It is not my purpose here to discuss extensively MSIA's doctrines and activities[33]. Key teachings include that the universe consists of different levels of being, in descending order from the soul plane down to the physical plane. The latter is actually a prison for the human being, whose real aim is transcending it. MSIA understands reincarnation to be part of the normal human experience, but it also believes that reincarnation itself can be transcended. For this, both certain "spiritual exercises" and a connection with a spiritual energy known as the Mystical Traveler Consciousness are needed. Exercises include (but are not limited to) sound current meditation (typically taught by groups in the Sant Mat and Radhasoami traditions). The Mystical Traveler Consciousness is "anchored" in a succession of Mystical Travellers. The Mystical Traveler with the most significant impact on human history was Jesus Christ. He is regarded as "the head of the Church of the Movement of Spiritual Inner Awareness", and the work of the present Traveler is said to be "based on Jesus' work"[34]. John-Roger gradually came to realize that the ultimate significance of his 1963 experience was that he is the present Mystical Traveler (or rather was, before passing the mantle to John Morton in 1988). Participants in MSIA activities receive a series of monthly lessons, the Soul Awareness Discourses. After a certain time "on Discourses" (at first in printed, then in taped form) candidates may apply for four subsequent initiations in order to be initiated to five levels (the first initiation covers two levels). They are applying for what MSIA calls the physical aspects of these initiations, while the spiritual part requires no application. Developing gradually their "soul awareness", initiates may ultimately escape the cycle of death and rebirth and reach the higher realms of being.

Controversies started by Lane have focused the attention of whoever has written about MSIA almost exclusively on its relationship with the Radhasoami tradition and Eckankar. A credible case can be built for an influence of Eckankar (or of Radhasoami through Eckankar) on certain teachings of John-Roger, particularly sound meditation. Literary borrowings and borrowings of terminology (or adoption of a slightly different terminology) have also taken place. On the other hand, it is not necessary to postulate an Eckankar (or Radhasoami) influence when discussing the sources of the two key teachings of MSIA. They are the existence of a succession of different planes of being, and the possibility of escaping the physical realm through contacts with the living master who serves as "anchor" for the Mystical Traveler Consciousness. The hierarchy of the planes is ubiquitously present not only in the whole theosophical subculture, but also in the metaphysical teachings of AMORC and Agasha Temple of Wisdom. The succession of Mystical Travellers through history is not necessarily derived from Twitchell's notion of ECK Masters. The idea that, in order to be properly initiated, a connection is needed with an unbroken chain of masters dating back to very ancient times is as old as the esoteric tradition. The mythical history of Freemasonry (as opposed to empirically verifiable historical accounts) claims an uninterrupted succession of Great Masters since Hiram Abiff, the architect of the Temple of Solomon (or, in other versions, since Noah). AMORC claims that its present leaders -- called Imperators -- are at the contemporary end of a lineage starting in ancient Egypt, passing through early Christianity and including unorthodox Christian figures such as Descartes and Benjamin Franklin. Serving under an Imperator is also described as necessary in order to benefit of the "eggregore", or mystical energy field generated by the collective work of the initiates. In 1956 Pierre Plantard founded in France the Priory of Sion. He claimed that he was merely incorporating -- for contemporary legal needs -- an ancient order who had included as Grand Masters, before him, figures such as Leonardo da Vinci and Jean Cocteau. The theory that this lineage of masters was, in fact, protecting the physical blood of Jesus Christ (present on earth through the descendants of his marriage with Mary Magdalene) was later popularized in English-speaking metaphysical circles by the best seller book Holy Blood, Holy Grail[35]. There are literally dozens of Western esoteric organizations claiming a necessary connection between initiation and a traditional lineage of masters, quite apart from the Eastern notion of a guru tradition, and certainly apart from Radhasoami or Eckankar[36].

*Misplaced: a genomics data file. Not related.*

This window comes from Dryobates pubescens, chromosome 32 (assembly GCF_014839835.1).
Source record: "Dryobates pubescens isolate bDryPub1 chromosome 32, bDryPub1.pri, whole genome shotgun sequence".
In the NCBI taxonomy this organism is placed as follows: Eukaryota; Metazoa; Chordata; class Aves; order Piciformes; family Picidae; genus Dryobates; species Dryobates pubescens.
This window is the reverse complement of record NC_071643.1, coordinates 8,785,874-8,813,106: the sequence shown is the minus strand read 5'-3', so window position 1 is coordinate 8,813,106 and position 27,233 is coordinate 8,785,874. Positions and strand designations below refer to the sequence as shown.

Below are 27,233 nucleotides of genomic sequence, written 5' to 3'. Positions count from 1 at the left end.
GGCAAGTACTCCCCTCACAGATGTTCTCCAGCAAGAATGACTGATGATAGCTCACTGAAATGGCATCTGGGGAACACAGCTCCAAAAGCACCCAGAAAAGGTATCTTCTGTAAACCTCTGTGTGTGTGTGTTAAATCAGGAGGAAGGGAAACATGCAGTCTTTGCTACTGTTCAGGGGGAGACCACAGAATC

Unlike Agasha and AMORC, Eckankar does not include references to early Christianity in its alleged lineage. If sound meditation is in fact part of the Radhasoami (or the larger Sant Mat) tradition, other exercises taught in MSIA are widely spread around the metaphysical subculture. MSIA's Discourses, if anything, are similar in concept and format to AMORC's monographs. MSIA's Discourses and AMORC's monographs also have similar connections with a chain of subsequent initiations. One may speculate that -- had David Christopher Lane been a champion of Rosicrucian, rather that Radhasoami, orthodoxy -- he may perhaps have written a book accusing John-Roger (who was interested in the 1960s in both AMORC and Eckankar) of "spiritual plagiarism" from AMORC. However, the core doctrines of MSIA are very much different from AMORC's (as they are different from Eckankar's). While John-Roger conceptualized his spiritual experiences by using concepts from both Christian metaphysical and Eastern subcultures, his style may best be described as a synthesis of both. It is also worth noting that, chronologically, he seems to have been exposed first to a number of groups in the Western metaphysical tradition, ranging from Rosicrucian to spiritualist, and only later to Eastern traditions, in part mediated by Eckankar.